My name is Matthew Reid, and I’m an assistant professor of Civil and Environmental Engineering. The students in my research group focus on understanding and developing sustainable methods for protecting water quality in the environment. We work in an area called environmental biogeochemistry. This is the science of how microorganisms influence the chemical environment, and in turn how microbial communities are shaped by their chemical surroundings. As engineers, we apply knowledge and tools from biogeochemistry to address problems including nutrient pollution in agricultural runoff and uptake of toxic metals from water into food crops like rice. The goal of our work is to harness natural processes in the landscape to sustainably address these water-related challenges.
Civil and Environmental Engineering
My research explores the microbial mechanisms around Arsenic (As) speciation in aquatic environments and interaction between As and organic ligands which can form larger complexes and thus decrease As bioavailability. Its interaction with inorganic molecules is also investigated, which can competitively inhibit As uptake.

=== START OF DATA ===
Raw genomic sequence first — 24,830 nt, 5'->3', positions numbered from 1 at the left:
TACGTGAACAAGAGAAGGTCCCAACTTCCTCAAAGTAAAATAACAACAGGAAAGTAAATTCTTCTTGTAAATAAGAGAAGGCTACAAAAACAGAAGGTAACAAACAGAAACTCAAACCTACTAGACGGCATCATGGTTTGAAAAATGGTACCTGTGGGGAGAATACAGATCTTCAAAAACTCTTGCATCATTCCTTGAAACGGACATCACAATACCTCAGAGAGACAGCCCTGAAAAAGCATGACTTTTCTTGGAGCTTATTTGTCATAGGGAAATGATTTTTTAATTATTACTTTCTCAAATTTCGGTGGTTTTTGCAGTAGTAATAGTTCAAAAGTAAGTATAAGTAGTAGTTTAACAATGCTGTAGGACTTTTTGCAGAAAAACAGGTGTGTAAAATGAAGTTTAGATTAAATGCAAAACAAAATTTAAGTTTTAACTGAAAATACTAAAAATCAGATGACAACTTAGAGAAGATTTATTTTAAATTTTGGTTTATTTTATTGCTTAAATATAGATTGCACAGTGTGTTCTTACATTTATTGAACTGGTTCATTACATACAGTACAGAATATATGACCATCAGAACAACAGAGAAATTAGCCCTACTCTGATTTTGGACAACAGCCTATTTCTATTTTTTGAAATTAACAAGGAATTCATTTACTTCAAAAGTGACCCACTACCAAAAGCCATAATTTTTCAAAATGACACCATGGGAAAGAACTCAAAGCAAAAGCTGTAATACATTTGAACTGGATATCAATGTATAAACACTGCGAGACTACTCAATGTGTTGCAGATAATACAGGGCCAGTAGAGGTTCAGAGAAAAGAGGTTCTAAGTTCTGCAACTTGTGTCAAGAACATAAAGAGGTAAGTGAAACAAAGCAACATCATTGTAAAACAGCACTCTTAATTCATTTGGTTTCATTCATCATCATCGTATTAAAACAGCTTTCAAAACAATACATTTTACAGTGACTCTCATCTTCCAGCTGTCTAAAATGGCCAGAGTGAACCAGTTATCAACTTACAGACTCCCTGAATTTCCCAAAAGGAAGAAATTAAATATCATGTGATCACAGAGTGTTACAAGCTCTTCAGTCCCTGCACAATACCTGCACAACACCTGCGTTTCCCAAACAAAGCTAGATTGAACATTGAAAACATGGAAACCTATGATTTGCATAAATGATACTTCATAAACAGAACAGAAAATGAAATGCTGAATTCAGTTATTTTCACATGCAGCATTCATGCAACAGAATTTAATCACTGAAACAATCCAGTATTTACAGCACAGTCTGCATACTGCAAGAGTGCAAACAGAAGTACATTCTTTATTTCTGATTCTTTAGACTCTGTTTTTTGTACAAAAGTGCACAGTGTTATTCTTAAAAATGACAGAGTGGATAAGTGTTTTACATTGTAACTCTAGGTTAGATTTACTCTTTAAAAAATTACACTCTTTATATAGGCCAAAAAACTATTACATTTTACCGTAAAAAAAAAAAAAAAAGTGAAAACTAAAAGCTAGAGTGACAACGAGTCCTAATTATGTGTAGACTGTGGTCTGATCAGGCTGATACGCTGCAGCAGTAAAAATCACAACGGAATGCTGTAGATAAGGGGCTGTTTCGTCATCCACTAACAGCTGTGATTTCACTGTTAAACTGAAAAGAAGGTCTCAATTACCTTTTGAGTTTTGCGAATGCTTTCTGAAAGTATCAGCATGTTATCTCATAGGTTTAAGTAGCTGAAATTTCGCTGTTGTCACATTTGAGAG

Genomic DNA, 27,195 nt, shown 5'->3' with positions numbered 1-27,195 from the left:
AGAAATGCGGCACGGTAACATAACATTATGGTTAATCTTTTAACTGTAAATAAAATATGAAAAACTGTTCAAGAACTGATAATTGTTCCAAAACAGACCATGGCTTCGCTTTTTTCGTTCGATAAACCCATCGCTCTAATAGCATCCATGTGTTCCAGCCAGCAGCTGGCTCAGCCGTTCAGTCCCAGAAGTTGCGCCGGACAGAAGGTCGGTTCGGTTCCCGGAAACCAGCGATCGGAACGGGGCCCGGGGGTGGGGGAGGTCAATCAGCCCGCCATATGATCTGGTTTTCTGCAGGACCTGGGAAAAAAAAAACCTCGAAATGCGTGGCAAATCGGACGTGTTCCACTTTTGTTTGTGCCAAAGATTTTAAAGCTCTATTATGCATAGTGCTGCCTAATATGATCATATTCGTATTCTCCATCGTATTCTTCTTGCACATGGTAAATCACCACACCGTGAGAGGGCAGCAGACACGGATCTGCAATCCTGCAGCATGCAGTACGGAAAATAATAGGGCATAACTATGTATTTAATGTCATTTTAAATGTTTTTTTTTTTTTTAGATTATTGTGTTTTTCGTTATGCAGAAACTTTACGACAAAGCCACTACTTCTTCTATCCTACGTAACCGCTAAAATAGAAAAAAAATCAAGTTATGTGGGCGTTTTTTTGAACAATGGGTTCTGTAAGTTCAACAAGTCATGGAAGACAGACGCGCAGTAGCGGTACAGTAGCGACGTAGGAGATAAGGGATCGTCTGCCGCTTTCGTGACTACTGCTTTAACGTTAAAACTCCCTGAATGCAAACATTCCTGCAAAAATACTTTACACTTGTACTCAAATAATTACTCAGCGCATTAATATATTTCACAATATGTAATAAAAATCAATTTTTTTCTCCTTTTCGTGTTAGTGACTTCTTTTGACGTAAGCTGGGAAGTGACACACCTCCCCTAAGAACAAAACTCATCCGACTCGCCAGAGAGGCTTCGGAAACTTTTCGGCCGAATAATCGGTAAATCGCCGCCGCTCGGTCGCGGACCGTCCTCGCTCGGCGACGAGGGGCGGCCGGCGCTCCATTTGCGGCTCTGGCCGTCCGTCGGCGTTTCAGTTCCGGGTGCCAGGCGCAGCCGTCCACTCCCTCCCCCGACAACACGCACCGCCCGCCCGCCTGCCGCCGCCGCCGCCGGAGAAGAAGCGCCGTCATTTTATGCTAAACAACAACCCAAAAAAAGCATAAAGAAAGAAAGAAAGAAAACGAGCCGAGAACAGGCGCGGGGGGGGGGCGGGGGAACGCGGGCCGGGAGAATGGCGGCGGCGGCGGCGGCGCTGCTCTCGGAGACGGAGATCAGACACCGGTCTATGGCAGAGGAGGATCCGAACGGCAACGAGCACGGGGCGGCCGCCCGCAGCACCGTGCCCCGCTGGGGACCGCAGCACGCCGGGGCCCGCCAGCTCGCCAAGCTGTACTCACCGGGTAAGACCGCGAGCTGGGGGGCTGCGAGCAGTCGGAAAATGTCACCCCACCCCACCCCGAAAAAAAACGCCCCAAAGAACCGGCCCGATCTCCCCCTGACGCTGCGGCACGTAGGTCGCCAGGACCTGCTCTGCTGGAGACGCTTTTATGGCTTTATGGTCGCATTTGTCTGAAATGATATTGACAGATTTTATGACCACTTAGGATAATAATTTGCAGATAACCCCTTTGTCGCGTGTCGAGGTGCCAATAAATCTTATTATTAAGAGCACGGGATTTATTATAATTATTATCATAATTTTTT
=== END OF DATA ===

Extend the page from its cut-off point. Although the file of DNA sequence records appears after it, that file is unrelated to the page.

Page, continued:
Undergraduate students: There are a variety of opportunities for undergraduates from either the College of Engineering or CALS to get involved in our research group. Assistant Professor Matt Reid typically assigns undergraduate research assistants an independent, semester-long project that has synergies with a graduate student project. This could mean the design or development of a new sensor or technique that could then be usefully applied in the graduate student’s project. Undergraduate research can be done for credit, and after the successful completion of one semester of work there are opportunities for funding through the Engineering Learning Initiatives.